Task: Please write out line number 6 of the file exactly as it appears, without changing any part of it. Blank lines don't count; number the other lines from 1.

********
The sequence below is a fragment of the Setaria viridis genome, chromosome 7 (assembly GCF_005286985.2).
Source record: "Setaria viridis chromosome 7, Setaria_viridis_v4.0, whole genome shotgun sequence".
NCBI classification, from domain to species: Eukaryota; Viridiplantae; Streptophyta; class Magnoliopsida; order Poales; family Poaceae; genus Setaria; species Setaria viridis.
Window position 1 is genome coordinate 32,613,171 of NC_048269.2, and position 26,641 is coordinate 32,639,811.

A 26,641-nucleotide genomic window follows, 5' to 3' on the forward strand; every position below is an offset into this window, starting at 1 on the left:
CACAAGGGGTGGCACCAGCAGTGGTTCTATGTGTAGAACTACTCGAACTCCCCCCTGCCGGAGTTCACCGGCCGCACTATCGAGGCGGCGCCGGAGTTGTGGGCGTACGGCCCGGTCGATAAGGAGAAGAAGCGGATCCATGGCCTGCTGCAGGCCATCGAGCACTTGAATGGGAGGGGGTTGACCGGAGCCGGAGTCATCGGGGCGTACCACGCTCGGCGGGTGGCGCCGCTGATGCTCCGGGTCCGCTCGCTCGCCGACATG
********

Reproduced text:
CACAAGGGGTGGCACCAGCAGTGGTTCTATGTGTAGAACTACTCGAACTCCCCCCTGCCGGAGTTCACCGGCCGCACTATCGAGGCGGCGCCGGAGTTGTGGGCGTACGGCCCGGTCGATAAGGAGAAGAAGCGGATCCATGGCCTGCTGCAGGCCATCGAGCACTTGAATGGGAGGGGGTTGACCGGAGCCGGAGTCATCGGGGCGTACCACGCTCGGCGGGTGGCGCCGCTGATGCTCCGGGTCCGCTCGCTCGCCGACATG